Stu Seib, the former sergeant-in-charge of Clearwater RCMP, was learning a new perspective on life by raising alpacas. Seib had resigned after admitting to stealing drugs from an evidence locker.

A total of 15 teams took part in the Ladies Bonspiel at the Sportsplex. The Larissa Hadley rink won the A event.

Clearwater Black Hawks won the 35+ division at the Old Timers Tournament in the Sportsplex, while 100 Mile House Old Sports won the 45+ division.

MARCH

District of Clearwater would receive $390,000 if the project to double the Trans Mountain pipeline went ahead, according to a memorandum of understanding with Kinder Morgan Canada. Blue River and Avola (Area B) would get $350,000, and another $175,000 would go to Vavenby, Birch Island, Blackpool and area (Area A).

After Hours Theatre presented “Collected Obsessions”, a production of seven short plays about people with fixations.

Clearwater town council instructed staff to prepare an application for $1.1 million in federal funding to build a third well. The new well was needed to provide a more consistent and secure source of water.

Employees at Jim’s Family Market in Little Fort spent part of their breaks balancing eggs –  a tradition for Chinese New Year. That afternoon there was a fine Chinese dinner at Little Fort Hall.

Five workshops held in communities from Sun Peaks to McBride explored a proposal to have Wells Gray Park’s volcanoes and other sites in the area declared a Global Geopark. The proposal was seen as less expensive and more achievable than getting UNESCO World Heritage status.

Bird numbers were up from the previous year but the number of species was down as Clearwater and area residents participated in the Great Backyard Bird Count. The most frequently spotted species was the black-capped chickadee (on 107 checklists).

Upper Clearwater artist Doris Laner put on a retrospective show of works she had done before she came to this area. Portraits dominated her earlier works.

A slim majority of Upper Clearwater property owners opted to continue a grant-in-aid for Upper Clearwater Hall for one more year. However, they were divided in what should happen after that, with 48 per cent indicating the grant should continue, 35 per cent saying the money for the grant should not be collected but the grant-in-aid service should remain in place, and 29 per cent saying the service should end.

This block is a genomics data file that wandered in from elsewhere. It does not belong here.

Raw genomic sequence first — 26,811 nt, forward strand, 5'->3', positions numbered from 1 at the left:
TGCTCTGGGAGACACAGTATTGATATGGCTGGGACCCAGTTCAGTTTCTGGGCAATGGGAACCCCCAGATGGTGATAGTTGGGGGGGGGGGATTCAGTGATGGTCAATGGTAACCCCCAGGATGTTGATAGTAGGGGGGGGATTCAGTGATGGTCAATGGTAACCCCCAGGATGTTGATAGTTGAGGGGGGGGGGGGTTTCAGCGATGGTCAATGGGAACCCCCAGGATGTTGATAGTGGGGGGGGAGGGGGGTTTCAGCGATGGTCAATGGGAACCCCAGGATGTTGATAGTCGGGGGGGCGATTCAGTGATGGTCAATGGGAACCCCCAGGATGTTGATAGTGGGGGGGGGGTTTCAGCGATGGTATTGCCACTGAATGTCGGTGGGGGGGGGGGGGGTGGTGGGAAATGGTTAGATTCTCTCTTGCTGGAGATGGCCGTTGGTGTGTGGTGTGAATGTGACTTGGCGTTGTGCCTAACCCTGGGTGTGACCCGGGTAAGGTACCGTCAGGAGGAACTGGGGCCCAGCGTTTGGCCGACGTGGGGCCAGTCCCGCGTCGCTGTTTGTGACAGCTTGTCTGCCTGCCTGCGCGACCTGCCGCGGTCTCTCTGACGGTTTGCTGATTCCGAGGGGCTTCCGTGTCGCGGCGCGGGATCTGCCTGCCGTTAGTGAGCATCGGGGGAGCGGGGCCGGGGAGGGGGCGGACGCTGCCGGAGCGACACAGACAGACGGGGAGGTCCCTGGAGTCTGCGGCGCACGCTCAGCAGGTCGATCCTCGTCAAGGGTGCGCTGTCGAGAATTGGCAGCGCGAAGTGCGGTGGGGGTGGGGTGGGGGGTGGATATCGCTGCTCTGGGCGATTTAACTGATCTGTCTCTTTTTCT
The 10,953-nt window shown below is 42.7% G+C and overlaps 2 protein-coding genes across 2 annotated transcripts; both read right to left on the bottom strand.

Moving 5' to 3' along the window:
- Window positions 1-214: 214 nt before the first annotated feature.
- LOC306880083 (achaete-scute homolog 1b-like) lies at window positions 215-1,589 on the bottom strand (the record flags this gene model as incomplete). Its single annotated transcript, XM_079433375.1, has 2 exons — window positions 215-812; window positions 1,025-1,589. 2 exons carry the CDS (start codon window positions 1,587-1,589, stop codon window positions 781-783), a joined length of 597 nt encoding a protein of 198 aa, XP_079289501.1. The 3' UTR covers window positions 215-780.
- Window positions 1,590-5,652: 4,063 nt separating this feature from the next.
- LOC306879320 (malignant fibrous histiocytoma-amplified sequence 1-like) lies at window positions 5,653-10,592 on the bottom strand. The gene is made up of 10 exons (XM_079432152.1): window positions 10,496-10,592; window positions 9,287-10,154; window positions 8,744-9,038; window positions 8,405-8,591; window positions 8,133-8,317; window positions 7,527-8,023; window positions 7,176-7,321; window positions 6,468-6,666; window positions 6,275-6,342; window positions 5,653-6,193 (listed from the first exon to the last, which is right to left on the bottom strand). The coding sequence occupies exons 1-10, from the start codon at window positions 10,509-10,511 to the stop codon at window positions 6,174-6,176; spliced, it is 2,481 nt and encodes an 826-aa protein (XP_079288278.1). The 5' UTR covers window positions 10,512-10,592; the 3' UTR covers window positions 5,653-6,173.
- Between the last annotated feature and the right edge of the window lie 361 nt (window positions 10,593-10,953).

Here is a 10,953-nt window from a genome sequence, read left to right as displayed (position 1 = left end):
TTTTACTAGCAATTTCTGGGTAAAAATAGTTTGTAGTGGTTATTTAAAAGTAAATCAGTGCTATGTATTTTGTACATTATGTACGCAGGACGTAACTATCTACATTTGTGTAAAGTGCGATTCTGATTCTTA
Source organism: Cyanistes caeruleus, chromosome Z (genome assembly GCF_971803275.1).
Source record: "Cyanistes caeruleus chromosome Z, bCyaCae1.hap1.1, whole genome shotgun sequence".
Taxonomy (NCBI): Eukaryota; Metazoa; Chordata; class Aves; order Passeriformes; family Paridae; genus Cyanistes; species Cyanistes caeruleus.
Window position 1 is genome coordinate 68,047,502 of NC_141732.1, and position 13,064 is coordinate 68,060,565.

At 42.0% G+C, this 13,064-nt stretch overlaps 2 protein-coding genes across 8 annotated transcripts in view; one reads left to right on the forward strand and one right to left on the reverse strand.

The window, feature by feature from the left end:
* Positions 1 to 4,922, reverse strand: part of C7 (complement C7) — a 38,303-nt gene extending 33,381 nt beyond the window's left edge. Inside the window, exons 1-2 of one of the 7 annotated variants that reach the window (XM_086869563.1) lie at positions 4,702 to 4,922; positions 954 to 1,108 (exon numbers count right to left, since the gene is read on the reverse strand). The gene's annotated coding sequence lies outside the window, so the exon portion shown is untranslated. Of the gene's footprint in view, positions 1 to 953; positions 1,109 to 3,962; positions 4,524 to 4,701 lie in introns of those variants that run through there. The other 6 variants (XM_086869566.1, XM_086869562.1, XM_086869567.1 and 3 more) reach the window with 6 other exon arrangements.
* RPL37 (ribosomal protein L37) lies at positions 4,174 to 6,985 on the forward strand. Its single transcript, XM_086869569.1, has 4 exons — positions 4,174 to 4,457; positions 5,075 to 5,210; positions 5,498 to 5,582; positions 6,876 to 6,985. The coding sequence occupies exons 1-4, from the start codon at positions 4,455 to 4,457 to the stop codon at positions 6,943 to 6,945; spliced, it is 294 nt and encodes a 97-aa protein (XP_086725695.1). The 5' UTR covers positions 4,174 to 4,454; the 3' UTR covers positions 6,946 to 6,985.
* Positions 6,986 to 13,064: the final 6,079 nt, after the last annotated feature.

A letter to the editor from Wendy Bentley of Kamloops told about her meeting in Fiji Ray Chandra, a Fijian who taught at Birch Island for four years in the late 1960s. He later got his Ph.D. and returned to Fiji.

CSS students Jacob Madden won a gold medal in carpentry in a regional Skills Canada competition in Kamloops, while Larson Wadlegger won gold in welding and fabricating.

Teams from Creston, Chetwynd, Burns Lake, Kelowna, White Rock and Clearwater took part in the Tier 4 Midget provincial championships in the Sportsplex. The Ice Hawks placed fifth in the six-team tournament.

Garnet Peak (located near the junction of Clearwater and Azure lakes) was displaced as the highest mountain in Wells Gray Park. Climbers from the Alpine Club of Canada had found one higher in the north end of the park, said Roland Neave, author of “Exploring Wells Gray Park.”

Former Vavenby fire chief Leo Vermette received gifts of appreciation for his years of service. He had been a member of the fire department for 22 years, fire chief for 18, and a member of the board for 29.

Former Clearwater resident “Fast Eddy” Dostaler ran through the North Thompson Valley near the beginning of his proposed trip across Canada and back to benefit the Alzheimer’s Society of Canada and the Canadian Breast Cancer Foundation.

Rotary Richard went for a swim in Dutch Lake on Mar. 22. The official time was 4:01 a.m. Money raised through the sale of guesses is used to fund Rotary initiatives such as student exchanges.

APRIL

Clearwater needs a new cenotaph, Legion Branch #259 representative Joe Short told town council. The Boy Scouts under Rich Willan made the present structure in Reg Small Park in the late 1990s but it needed repair plus was not in a good location, he felt.

CSS student William Ellis called on town council to enact a handicapped parking bylaw. “Before my dad became disabled I didn’t care as much,” he said. “Now I realize how much difference a few steps can make.”

Times editor Keith McNeill announced he planned to cycle from Toronto to Ottawa to promote a petition calling for carbon fee-and-dividend in Canada as a way to control global warming. The big question was whether he would be able to keep up with his cycling partner, Jean Nelson.

Jon Kreke, owner of Dutch Lake Resort and Painted Turtle Restaurant, was chosen to be the new president of Clearwater and District Chamber of Commerce. He took over from Jeff Lamond of Rooted by the River Nursery.

Fire totally destroyed the McLure Restaurant south of Barriere. McLure Fire Department received help from Barriere Fire Department, even though there is no mutual aid agreement between the two.